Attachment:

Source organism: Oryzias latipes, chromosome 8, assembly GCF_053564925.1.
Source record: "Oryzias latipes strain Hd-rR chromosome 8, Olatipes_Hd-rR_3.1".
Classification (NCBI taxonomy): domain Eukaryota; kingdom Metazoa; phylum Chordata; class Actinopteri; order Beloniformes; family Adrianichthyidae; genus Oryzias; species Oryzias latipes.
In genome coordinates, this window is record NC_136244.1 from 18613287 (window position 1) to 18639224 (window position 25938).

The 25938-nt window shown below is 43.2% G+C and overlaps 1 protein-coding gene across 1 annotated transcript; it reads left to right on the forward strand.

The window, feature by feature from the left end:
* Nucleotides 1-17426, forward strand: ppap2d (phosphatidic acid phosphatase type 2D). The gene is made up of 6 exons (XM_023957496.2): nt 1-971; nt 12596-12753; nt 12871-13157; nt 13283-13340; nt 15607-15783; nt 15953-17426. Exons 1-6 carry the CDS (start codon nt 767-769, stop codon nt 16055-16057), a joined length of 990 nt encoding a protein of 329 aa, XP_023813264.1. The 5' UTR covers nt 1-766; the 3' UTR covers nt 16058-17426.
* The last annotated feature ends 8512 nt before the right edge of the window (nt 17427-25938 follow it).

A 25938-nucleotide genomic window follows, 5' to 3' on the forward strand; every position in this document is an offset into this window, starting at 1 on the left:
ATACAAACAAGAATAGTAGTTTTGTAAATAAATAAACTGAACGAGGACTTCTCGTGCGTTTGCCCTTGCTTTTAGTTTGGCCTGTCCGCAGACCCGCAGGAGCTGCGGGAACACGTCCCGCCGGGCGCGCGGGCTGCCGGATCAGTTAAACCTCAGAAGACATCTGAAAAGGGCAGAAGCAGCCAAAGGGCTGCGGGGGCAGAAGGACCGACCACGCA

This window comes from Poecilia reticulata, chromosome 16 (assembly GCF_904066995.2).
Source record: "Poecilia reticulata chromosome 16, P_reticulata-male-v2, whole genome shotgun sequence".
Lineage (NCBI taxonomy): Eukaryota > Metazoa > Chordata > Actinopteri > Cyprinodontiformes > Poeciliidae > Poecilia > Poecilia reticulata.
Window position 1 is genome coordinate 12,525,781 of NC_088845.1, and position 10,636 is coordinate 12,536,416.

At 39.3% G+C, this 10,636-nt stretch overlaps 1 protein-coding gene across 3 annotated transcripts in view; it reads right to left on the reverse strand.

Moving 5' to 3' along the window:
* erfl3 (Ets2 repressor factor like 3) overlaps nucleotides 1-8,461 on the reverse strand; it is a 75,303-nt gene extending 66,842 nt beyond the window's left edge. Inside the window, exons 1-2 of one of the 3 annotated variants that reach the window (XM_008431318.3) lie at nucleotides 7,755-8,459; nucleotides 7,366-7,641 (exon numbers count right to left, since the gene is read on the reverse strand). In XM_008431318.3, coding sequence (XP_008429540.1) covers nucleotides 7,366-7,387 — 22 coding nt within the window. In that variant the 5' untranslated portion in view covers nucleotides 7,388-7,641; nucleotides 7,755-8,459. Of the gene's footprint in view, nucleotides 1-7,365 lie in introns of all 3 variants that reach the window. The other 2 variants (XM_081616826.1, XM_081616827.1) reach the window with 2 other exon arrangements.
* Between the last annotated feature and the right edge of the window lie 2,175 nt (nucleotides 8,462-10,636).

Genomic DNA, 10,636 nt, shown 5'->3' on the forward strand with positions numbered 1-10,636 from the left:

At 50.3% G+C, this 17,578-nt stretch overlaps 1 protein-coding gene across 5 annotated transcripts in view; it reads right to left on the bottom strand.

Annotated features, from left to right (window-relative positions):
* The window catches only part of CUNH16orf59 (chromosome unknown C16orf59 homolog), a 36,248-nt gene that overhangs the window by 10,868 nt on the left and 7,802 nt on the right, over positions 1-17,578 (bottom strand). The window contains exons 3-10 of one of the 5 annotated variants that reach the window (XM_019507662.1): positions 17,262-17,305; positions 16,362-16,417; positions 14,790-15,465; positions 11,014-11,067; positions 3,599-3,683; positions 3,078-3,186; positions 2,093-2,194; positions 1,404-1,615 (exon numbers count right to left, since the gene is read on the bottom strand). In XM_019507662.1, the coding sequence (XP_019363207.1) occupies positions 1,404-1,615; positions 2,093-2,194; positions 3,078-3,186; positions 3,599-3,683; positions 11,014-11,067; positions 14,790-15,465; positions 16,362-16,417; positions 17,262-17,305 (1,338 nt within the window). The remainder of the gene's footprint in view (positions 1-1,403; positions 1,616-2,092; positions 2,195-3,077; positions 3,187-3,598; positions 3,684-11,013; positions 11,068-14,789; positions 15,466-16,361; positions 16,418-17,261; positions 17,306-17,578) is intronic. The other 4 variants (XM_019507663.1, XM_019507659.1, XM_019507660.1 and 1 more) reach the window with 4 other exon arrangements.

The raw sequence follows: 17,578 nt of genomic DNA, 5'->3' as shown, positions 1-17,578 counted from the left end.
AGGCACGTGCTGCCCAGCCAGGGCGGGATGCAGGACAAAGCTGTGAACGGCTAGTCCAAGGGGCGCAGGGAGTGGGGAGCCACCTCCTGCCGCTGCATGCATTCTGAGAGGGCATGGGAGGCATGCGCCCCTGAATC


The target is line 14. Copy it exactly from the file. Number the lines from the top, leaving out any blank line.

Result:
Window position 1 is genome coordinate 12,525,781 of NC_088845.1, and position 10,636 is coordinate 12,536,416.